|Welcome to rainy Dublin !!|
I flew into Dublin on a rainy Saturday afternoon in the middle of November, not an ideal time to be visiting the Emerald Isle … but duty called. Dublin is a great mix of modern and medieval architecture that I was only able to get glimpses of on my 3 hour bus ride to Galway on the west coast of Ireland.
The very comfortable WiFi equipped bus whisked me through bucolic pastures and scenes of battles past, like the Battle of Aughrim in County Galway. The neat rows of stone walls demarcating fields and cattle grazing away to their hearts content was like a soothing lullaby after the trans-Atlantic flight … either that or the jet lag from the 8 hour time difference 🙂
I had planned the Saturday arrival so that I could get some time to go around on Sunday before a full work week. I was particularly excited to see the Cliffs of Moher, ever since I learnt that those were the Cliffs of Insanity from the Princess Bride.
|Caisleáin Dhún Guaire|
The tour started with a stop at Dunguaire Castle (pics above) – a 16th century tower house near Kinvarra. The countryside seems to be dotted with these multi-story towers that served as the seats of local kings, and this one has been restored beautifully. The grounds were closed for winter, but I was able to make a short loop around the walls. Also, across the castle was a traditional house topped with turf (or peat) – reminded me of the thatched roof houses in India.
|House with a turf roof|
Next up was a ride through the Burren National Park, which is described as a “karst” landscape that looks like cracked pavement – rugged and beautiful on a cold rainy day.
|Karst landscape of the Burren National Park|
The one stop we decided to make (and did not want to miss) was a 7000 year old neolithic tomb called a Dolmen – basically a burial mound consisting of two vertical stones topped by a huge horizontal one. I was surprised to find that similar dolmens are scattered across the world – in Korea, India, and the Middle East.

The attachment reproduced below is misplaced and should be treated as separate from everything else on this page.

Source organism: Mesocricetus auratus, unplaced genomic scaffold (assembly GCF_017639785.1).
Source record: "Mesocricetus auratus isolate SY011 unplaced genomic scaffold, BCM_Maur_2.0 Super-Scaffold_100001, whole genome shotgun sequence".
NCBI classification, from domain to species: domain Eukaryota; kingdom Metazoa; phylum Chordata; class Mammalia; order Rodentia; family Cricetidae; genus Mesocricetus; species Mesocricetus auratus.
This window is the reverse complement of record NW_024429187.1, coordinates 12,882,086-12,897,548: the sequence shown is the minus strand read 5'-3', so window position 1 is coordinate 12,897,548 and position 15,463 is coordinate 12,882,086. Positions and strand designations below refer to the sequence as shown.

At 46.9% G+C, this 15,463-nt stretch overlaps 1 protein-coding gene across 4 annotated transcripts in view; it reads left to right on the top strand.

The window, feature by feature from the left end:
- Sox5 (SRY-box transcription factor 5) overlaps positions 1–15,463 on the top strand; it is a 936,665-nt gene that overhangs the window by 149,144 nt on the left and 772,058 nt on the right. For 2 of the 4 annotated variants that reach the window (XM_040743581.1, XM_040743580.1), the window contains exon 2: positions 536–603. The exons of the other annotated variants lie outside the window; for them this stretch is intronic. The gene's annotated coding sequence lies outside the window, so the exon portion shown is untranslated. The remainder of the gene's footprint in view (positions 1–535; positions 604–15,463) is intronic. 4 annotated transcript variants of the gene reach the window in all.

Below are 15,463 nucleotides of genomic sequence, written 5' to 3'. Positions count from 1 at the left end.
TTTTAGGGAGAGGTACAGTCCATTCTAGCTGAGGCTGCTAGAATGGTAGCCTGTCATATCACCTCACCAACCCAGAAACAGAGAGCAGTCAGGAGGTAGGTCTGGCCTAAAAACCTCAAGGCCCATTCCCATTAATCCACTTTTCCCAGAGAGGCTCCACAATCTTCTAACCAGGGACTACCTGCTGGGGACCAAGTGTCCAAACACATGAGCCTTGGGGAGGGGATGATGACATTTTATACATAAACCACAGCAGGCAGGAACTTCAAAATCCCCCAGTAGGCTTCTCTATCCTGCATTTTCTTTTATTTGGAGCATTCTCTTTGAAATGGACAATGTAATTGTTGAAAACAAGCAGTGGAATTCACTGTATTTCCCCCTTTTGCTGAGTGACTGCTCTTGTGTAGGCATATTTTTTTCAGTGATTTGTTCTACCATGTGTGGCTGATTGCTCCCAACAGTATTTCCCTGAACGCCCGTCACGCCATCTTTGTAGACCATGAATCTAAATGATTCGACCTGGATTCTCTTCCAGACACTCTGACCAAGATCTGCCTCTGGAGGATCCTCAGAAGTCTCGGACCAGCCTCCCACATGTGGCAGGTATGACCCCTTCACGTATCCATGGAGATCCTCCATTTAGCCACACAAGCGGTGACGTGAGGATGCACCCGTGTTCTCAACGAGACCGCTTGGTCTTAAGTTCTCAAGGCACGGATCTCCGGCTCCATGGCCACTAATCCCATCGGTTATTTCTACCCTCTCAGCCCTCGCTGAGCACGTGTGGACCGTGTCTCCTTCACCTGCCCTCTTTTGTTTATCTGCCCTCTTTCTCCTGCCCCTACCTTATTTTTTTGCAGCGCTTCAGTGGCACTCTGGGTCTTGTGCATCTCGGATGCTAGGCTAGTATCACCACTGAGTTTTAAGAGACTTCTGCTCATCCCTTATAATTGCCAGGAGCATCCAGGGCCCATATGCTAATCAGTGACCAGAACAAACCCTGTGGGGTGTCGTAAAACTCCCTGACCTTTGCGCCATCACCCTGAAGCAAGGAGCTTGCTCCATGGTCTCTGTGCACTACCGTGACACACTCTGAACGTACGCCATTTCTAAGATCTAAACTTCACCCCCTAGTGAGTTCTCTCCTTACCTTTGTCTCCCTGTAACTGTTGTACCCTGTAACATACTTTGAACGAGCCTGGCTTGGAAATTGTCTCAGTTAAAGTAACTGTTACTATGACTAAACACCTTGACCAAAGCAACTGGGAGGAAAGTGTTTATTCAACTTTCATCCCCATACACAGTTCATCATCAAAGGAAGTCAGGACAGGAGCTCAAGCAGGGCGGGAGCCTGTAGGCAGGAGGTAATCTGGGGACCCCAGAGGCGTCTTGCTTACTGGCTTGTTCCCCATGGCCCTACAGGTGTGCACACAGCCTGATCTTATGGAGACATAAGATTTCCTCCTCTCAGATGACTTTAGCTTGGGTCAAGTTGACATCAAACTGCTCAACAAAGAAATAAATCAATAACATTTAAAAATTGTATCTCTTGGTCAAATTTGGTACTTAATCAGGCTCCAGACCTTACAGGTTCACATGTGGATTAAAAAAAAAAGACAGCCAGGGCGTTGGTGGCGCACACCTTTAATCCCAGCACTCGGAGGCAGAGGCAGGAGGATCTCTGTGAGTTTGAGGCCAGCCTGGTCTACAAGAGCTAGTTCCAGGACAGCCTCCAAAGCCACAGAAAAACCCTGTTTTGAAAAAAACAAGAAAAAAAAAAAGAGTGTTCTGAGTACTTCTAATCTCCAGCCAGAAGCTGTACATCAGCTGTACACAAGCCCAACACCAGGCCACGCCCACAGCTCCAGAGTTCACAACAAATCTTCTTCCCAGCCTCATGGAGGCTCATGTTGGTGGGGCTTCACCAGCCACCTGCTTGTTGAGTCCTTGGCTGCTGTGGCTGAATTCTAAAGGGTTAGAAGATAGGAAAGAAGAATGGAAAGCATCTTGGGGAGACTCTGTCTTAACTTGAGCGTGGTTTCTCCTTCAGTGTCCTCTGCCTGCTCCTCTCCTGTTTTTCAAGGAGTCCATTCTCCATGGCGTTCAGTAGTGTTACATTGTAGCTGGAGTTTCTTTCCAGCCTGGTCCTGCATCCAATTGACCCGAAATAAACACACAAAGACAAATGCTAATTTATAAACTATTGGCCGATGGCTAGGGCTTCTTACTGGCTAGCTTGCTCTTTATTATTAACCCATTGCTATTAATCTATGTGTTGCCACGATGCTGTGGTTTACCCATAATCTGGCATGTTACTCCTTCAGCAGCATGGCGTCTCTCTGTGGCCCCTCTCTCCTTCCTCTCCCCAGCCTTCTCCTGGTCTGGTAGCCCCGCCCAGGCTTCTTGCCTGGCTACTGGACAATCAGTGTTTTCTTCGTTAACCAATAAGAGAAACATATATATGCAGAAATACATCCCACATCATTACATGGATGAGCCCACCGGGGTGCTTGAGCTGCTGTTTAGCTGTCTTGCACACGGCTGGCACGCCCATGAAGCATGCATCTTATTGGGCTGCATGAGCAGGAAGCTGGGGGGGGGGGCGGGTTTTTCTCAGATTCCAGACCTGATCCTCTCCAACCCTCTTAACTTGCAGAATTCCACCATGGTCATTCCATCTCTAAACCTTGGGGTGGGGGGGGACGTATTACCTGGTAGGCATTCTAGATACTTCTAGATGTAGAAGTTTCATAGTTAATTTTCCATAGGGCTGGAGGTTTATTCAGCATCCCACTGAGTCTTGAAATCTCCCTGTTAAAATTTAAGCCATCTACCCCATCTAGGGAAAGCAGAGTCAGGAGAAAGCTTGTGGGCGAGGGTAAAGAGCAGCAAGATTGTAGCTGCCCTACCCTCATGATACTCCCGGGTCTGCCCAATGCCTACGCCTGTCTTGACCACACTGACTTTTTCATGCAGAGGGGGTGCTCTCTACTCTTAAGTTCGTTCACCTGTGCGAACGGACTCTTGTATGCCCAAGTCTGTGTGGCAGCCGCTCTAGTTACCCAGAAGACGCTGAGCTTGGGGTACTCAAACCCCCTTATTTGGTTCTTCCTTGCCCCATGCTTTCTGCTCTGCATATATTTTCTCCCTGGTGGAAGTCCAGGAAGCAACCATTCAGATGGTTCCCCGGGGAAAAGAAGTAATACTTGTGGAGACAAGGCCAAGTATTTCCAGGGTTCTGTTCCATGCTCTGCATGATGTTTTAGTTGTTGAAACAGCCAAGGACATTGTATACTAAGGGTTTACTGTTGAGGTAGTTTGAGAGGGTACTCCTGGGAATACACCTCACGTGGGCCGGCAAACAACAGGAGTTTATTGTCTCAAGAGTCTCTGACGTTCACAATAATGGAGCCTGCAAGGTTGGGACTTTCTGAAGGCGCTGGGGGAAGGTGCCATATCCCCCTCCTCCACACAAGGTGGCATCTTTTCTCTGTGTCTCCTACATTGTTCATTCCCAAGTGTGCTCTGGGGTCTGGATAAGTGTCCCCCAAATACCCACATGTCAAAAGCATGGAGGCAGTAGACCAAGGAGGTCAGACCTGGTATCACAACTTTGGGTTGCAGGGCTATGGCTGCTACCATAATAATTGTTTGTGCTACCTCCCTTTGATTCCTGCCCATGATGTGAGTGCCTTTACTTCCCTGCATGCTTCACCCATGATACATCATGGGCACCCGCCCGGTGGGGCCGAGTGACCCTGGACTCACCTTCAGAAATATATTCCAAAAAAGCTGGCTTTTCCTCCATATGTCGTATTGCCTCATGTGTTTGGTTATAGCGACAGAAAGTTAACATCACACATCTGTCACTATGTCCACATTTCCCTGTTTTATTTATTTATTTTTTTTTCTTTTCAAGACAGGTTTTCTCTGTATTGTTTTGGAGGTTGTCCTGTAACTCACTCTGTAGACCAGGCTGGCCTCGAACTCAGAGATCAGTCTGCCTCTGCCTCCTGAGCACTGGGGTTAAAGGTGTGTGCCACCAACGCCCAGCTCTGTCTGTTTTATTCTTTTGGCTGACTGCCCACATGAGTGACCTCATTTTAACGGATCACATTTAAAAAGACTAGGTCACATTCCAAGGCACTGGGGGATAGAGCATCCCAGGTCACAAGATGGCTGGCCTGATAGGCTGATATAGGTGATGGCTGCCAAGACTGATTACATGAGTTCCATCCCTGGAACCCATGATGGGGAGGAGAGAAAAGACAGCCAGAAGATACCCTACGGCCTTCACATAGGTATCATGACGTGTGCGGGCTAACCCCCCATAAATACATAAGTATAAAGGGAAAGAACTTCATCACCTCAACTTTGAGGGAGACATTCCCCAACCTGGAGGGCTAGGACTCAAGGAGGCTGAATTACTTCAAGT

Lunch was in Doolin village, renowned for its music – our tour guide mentioned a local family with everyone in the last 3 generations growing up to become a professional musician. A pint of authentic Irish Guinness was music to my ears!!
|Lunch at Doolin Village|
Lunch done, we headed to the Cliffs of Moher where we got 90 minutes to explore 5 miles of cliffs. Given that the cliffs are ~700 feet high and at the absolute edge of the Atlantic, it was blowing what seemed like gale force winds whipping up rain and foam all around – exactly like in that one scene from Harry Potter and the Half Blood Prince where Harry & Dumbledore go to retrieve a horcrux!!
|Cliffs of Moher|
|Cliffs of Moher|
|O’Brien’s Tower at Cliffs of Moher|
I think most of the tourists lasted about an hour before heading back to the information center for a VR experience and other touristy things. One last stop before the scenic ride along the Wild Atlantic Way back to Galway was at an old cathedral/cemetery with tombs dating from the early 1800’s. This would be the Kilfenora Cathedral hosting the famous High Crosses of Ireland – an interesting mixture of Catholic and Celtic symbology.
The next five days of my trip can be summed up in a series of emails and slides – something I wouldn’t want to bore you fine folks with … unless there was some real demand for it 🙂 I absolutely fell in love with Ireland, its landscape, its history, and its people in the course of a single day and will surely return with my family for an extended vacation – maybe in the Summer months. Slán leat Éire.
Till the next guest post,